Permits submitted by the state of Florida under the federal Clean Water Act to improve the quality of water flowing into the Everglades will satisfy the Environmental Protection Agency’s permit objections and will meet the requirements of the CWA in EPA’s Sept. 3, 2010 Amended Determination, the agency has announced.
The submission contains a suite of projects to be built and implemented by the South Florida Water Management District (SFWMD) that will reduce phosphorus discharges into the Everglades.
The projects and related implementation schedule will be formalized through FDEP water-discharge permits issued to the SFWMD under the CWA and through an enforcement consent order between the two state agencies. EPA retains authority to enforce the permit requirements and will maintain an oversight role under a framework agreement between EPA and FDEP.
“The Obama Administration is firmly committed to protecting and restoring the Everglades, an extraordinary ecosystem and international treasure,” said Gwen Keyes Fleming, regional administrator for EPA’s southeastern region.
“A healthy Everglades is vital to the well-being of Florida and contributes jobs and billions of dollars to Florida’s economy.”
In response to an order from Judge Alan Gold of the U.S. Court of the Southern District of Florida, on Sept. 3, 2010, EPA released a plan, known as the “Amended Determination,” that established a detailed blueprint for the actions required under the CWA by Florida to achieve CWA standards for reducing total phosphorus in water delivered to the Everglades.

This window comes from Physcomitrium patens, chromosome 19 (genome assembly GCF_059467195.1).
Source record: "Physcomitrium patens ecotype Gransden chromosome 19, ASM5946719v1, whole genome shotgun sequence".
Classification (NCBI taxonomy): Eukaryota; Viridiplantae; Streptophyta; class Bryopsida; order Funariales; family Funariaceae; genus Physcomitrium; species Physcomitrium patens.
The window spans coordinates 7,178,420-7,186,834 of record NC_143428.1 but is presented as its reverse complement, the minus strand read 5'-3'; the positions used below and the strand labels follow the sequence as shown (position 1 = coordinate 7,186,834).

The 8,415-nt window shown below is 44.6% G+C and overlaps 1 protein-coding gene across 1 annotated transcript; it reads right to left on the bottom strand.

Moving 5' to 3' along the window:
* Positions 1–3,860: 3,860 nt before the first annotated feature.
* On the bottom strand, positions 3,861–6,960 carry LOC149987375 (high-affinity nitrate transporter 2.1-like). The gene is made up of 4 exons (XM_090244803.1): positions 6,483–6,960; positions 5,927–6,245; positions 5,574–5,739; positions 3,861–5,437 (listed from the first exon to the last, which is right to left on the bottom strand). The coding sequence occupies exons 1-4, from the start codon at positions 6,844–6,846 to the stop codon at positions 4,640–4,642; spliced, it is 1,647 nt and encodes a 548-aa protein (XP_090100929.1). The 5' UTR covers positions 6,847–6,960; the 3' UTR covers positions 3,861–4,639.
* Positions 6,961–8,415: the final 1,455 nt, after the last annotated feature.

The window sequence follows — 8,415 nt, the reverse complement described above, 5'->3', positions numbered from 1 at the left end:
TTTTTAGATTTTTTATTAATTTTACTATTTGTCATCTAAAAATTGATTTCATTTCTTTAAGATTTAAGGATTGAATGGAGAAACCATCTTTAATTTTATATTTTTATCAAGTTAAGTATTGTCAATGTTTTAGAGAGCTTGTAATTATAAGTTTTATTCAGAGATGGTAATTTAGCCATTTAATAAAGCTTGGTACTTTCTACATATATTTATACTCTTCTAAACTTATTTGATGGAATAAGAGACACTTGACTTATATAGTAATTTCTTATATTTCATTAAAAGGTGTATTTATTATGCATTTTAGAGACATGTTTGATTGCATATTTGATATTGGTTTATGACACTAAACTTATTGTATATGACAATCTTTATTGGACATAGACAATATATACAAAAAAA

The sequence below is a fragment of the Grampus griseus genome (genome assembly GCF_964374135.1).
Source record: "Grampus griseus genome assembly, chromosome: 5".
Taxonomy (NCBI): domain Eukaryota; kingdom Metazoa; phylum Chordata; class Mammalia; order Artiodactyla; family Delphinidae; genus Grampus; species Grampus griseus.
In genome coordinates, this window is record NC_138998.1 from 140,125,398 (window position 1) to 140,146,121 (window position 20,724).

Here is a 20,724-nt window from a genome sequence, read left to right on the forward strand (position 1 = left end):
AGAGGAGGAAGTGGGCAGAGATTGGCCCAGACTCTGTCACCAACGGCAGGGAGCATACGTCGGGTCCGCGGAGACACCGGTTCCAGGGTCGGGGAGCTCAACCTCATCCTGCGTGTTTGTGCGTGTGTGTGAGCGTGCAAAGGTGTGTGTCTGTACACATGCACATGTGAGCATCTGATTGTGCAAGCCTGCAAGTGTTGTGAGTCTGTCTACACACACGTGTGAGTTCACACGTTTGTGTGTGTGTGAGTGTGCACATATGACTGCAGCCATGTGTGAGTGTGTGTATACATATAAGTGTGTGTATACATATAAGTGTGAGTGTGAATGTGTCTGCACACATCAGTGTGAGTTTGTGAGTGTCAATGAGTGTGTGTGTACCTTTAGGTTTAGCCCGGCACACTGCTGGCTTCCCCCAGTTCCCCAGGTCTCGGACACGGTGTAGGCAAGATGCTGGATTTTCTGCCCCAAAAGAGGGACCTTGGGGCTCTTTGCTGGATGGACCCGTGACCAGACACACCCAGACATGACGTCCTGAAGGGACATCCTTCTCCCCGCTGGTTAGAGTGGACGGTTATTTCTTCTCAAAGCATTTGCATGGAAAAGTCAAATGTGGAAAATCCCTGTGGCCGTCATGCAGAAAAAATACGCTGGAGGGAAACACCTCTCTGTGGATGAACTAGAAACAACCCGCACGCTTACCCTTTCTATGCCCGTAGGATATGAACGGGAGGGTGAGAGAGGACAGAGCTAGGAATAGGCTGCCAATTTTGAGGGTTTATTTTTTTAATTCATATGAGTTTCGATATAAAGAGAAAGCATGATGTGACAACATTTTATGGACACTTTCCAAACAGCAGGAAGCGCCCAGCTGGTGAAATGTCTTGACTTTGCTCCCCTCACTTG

EPA later objected to draft Florida permits for phosphorus discharges that did not meet federal requirements.
EPA gave Florida the opportunity to submit an alternative to the Amended Determination that was effective in meeting water quality goals and was enforceable. On September 29, 2011, Florida Governor Rick Scott provided an alternative plan to federal officials.
EPA, FDEP and SFWMD then engaged in extensive discussions about the Governor’s plan in which EPA recommended enhanced water treatment projects and other features to improve water quality protections and the parties developed an enforceable framework of permits and State orders to achieve phosphorus discharge limits.
Phosphorus is a nutrient that comes from both natural sources and fertilizers. Too much phosphorus causes chemical and biological changes that degrade natural systems, such as wetlands, lakes and coastal areas.
“This action is the culmination of an intensive seven-month process of discussions among EPA, the Florida Department of Environmental Protection (FDEP), the SFWMD, and other key federal agencies, including Interior and the Department of the Army, on the plan to clean up the Everglades,” Keyes Fleming said.
“We appreciate the hard work that all parties have undertaken to deliver this final package to EPA.”
The permits and orders submitted by the state establish for the first time a science-based protective limit (WQBEL) on phosphorus pollution discharges into the Everglades, projects to remove phosphorus to achieve that limit, a robust plan of monitoring and scientific research to confirm that the restoration is moving forward, and an enforceable framework to insure compliance.